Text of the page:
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Digital Consumers Unhappy With What Banks Deliver

U.S. consumers are living a digital lifestyle across generations, but see their primary financial institution as lagging in the ability to deliver convenient, personalized service. For those banks and credit unions able to deliver Internet of everything (IoE) enabled services, the rewards could be significant.

Subscribe TodayAccording to a study from Cisco entitled “Reimagining the Digital Bank,” 43% of consumers believe their bank does not know them, and consequently cannot deliver personalized service. In addition, 31% believe that their bank is not helping them reach their primary financial goals and 1 in 5 respondents said they will switch financial institutions for personalized Internet of Everything (IoE) enabled services.

Broken down by demographic segments, younger consumers are more likely to believe their financial institutions doesn’t know their needs,  while older demographic segments are more likely to feel their bank is not helping them meet their financial goals. The result a belief that an alternative provider may serve them better across all demographic segments.


On a more positive note, the research found that financial institutions have an enormous opportunity for growth if they can become just as digitized as their customers … in the branch and through online and mobile channels. The research findings indicate that it isn’t only Millennials and Generation Y that respond positively to technology innovations, but that consumers from all age groups have a desire for technology that opens the opportunity for personalized anytime, anywhere service in their banking relationships.

More specifically, the study shows that there is a significant opportunity for retail financial institutions to evolve to a digital business model to reduce attrition and increase customer wallet-share by utilizing IoE enabled technologies to:

  • Deliver more personalized and convenient services, with 53% of respondents looking for remote advice delivery outside of the branch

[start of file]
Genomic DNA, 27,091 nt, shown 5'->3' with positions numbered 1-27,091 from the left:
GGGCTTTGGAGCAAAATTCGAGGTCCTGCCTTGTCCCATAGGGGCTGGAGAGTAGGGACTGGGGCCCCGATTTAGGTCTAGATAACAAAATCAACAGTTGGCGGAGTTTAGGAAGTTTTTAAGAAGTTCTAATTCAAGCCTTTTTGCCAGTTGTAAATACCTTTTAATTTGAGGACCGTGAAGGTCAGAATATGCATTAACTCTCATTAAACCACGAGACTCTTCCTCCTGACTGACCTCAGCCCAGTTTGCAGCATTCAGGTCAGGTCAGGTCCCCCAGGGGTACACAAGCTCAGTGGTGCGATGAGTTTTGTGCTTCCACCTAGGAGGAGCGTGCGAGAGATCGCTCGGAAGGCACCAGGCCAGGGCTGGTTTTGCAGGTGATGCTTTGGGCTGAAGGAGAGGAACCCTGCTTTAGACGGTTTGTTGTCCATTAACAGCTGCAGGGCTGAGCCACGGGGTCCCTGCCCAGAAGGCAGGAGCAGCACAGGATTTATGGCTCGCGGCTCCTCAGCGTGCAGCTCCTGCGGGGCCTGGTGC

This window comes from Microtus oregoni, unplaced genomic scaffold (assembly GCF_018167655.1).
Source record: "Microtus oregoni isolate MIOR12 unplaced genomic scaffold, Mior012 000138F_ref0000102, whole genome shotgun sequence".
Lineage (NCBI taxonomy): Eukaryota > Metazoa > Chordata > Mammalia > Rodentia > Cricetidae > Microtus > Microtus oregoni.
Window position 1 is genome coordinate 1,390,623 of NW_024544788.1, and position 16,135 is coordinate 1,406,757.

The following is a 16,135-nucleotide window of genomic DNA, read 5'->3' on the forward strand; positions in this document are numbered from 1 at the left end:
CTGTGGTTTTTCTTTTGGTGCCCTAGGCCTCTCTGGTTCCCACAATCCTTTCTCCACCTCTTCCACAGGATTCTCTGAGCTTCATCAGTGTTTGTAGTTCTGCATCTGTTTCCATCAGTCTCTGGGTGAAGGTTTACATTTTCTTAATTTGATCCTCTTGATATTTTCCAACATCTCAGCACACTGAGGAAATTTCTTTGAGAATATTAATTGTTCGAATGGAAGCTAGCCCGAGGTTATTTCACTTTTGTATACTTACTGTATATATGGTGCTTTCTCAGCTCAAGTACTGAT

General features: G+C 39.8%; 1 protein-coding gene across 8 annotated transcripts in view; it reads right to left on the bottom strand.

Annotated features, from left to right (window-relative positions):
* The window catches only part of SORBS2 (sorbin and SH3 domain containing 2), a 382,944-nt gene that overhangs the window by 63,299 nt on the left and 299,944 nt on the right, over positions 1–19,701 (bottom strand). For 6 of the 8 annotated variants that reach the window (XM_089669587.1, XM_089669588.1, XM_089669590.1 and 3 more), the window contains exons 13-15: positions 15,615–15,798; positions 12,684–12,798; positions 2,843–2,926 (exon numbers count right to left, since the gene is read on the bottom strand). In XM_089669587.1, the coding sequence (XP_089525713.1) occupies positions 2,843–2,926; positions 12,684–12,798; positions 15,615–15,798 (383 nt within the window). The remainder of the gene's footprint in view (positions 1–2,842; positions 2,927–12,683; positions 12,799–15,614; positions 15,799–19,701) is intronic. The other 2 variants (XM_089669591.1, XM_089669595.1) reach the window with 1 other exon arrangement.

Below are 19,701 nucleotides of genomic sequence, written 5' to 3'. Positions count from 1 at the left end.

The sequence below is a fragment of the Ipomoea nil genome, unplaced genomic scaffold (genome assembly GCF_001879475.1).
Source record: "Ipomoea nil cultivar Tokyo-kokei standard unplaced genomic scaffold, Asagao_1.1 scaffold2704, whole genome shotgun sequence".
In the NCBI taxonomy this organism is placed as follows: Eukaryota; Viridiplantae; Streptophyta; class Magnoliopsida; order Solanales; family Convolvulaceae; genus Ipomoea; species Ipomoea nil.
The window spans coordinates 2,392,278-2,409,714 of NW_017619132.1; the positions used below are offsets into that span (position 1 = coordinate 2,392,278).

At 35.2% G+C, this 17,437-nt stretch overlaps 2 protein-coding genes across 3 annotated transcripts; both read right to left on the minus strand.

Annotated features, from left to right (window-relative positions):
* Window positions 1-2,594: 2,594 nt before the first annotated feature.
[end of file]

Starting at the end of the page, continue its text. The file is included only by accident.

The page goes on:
• Apply analytics to better understand consumer behavior, with 73% of respondents interested in one or more analytics-based banking tools and apps
  • Provide integration of physical and virtual channels to deliver services on-demand, with 24% of respondents stating they would invest more of their assets and 26% stating they would buy additional products

While all age groups desire greater digital engagement, the main difference between them lies in their acceptance of risk. “All consumers are interested in being assured the security is there,” said Paul Jameson, managing director of global industries at Cisco. “But, millennials are much more risk-oriented than their older counterparts. Acceptance [of risk] is getting pretty high. They’re waiting for the banks to start.”

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Digital Bank 4.0

The transition of the banking industry over the past two decades has been historical, following the path from online enabled capabilities, to multichannel integration, to more seamless full-function solutions that leverage mobile devices and big data analytics. According to the Cisco research, the next stage of banking evolution will make transactions so convenient and automated that they will appear virtually invisible to the consumer, but will deliver value added benefits beyond the transaction.

Personalization_of_services_and_interactions_increase_as_banking_has_ evolved1


“A simple payment with a mobile phone will be transformed into a service that helps the customer receive, organize, and redeem offers from his or her favorite retailer. A visit to a ‘typical branch’ or the online banking site will be transformed into a meeting with a highly qualified financial planner about the consumer’s retirement strategy. Online and mobile services will provide tailored advice, even without an advisor, through analytics.”